On Bios, Toward a Bio of James P. Ascher

James P. Ascher

Posted on 01 Oct 2015

I don’t want to disappoint the curious reader coming to this page seeking enlightenment, but I don’t know the rules for writing in the genre of the bio. In the spirit of the readers of the Earl of Shaftesbury, who writes about the nature of prefaces as a preface to his Characteristics, forgive me for thinking through the genre as an answer.

What is a “bio” and what role does it have?

It seems to be a shortening of biography, a literary form drawing on the hagiography, but made sleek for a bright internet future. The OED tells us that the word appears as early as 1925, but in all three quotes it is a biography written by one person about another. Google Ngrams seems to agree that the word takes-off between 1900 and 1920. In the context of journalism, it seems to suggest something short, which an abbreviation of a perfectly sensible English word into three letters also points at. So, it seems that bios are short.

Whence does the self-written bio come from?

There’s no obvious souce that I know of, but looking through the Corpus of American English, which covers 450 million words from 1990-2012, I note that “[app*] bio”—that is a possessive and the word “bio”—occurs eighty times: twenty-three times as “your bio,” forty-three times as “his” or “her” bio, nine times as “my” bio, thrice as “their” bio, and twice as our bio. The bios seem to be read before an interview, posted to LinkedIn, or fabricated by other people before being commented on. It seems that the bio stands-in for some other kind of connection an invitation to ignorance. Being asked to write a bio seems to invite a sort of self-erasure, a distancing of the experience of a person. I cannot help but think of the scene from Annie Hall:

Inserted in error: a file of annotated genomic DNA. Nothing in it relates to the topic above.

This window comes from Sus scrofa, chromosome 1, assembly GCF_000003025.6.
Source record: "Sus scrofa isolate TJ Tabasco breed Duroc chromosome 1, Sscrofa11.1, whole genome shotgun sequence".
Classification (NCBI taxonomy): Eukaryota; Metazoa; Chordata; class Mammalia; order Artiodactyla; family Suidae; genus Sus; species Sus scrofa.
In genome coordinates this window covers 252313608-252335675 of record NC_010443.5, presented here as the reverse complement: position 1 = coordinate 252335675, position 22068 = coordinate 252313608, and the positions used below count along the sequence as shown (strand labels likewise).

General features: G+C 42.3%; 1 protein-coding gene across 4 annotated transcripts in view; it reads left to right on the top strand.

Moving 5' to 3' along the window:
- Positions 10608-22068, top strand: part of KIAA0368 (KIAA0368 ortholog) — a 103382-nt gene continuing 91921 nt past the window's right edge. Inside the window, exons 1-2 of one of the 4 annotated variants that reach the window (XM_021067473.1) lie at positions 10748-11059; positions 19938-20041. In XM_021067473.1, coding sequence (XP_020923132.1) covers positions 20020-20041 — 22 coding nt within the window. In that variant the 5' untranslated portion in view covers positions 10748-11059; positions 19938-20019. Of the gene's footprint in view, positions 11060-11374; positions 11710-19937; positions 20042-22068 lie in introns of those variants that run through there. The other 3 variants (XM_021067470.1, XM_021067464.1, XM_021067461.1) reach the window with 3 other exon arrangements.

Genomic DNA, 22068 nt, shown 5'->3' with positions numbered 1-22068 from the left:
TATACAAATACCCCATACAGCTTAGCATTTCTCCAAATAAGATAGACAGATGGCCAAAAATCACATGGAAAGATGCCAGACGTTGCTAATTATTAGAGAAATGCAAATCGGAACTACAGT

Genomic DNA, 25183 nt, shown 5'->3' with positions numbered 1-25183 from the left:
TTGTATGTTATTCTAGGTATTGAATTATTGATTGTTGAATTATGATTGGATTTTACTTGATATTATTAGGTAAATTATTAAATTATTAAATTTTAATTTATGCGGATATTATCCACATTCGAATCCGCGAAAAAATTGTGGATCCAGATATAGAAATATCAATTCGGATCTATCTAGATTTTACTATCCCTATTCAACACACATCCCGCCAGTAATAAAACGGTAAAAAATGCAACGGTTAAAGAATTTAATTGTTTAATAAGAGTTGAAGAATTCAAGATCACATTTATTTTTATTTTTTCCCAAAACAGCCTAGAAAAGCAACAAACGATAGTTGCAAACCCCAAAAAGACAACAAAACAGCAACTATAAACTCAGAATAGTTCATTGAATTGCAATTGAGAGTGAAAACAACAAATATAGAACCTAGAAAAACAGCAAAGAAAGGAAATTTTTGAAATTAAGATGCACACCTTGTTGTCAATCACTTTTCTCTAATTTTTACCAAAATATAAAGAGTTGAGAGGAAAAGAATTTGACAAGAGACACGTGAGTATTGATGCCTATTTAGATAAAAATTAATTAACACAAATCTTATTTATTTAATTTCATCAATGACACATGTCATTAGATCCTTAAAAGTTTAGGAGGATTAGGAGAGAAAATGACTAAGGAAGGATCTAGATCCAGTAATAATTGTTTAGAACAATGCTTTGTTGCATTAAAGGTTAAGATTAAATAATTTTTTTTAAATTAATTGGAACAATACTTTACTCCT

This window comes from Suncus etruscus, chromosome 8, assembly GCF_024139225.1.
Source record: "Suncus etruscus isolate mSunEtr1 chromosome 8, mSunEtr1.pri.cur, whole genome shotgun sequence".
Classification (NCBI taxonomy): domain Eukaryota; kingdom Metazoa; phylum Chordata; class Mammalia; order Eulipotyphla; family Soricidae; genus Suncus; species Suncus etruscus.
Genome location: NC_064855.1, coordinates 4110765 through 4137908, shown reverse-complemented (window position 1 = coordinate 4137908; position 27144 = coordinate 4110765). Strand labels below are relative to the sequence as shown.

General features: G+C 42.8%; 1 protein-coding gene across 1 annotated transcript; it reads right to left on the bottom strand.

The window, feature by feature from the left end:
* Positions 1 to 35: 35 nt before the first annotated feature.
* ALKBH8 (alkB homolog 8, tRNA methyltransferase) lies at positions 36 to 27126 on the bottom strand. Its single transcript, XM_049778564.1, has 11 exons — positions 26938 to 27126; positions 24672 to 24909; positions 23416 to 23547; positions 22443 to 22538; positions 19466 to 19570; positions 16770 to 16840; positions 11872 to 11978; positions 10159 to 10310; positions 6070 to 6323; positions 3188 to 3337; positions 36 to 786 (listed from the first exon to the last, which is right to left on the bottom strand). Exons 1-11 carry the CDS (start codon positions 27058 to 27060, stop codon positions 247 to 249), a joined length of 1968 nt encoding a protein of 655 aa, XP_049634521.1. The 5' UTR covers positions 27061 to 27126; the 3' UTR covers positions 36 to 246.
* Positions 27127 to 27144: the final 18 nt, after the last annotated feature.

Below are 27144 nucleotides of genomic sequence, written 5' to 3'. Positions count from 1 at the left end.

So, can we say that writing a bio is an invitation to provide a journalistic snapshot? Does a hyper-linked periphrasis then resist summaries or is it simply an annoying abuse of systems? As the gracious reader can make this bio as short as they’d like, I’ll assume that I cannot possibly be abusing your attention, nor can I force you to participate in my digressions.

##TLDR?## Doctoral candidate in the English Department studies 18th century English literature and bibliography, including media studies; seeks new ideas, long walks with peripatetic purpose, and friends who are angels in the plenary and freaks in the interdisciplinary seminar. Also interested in the history of “big” data, resisting the Enlightenment, and your research.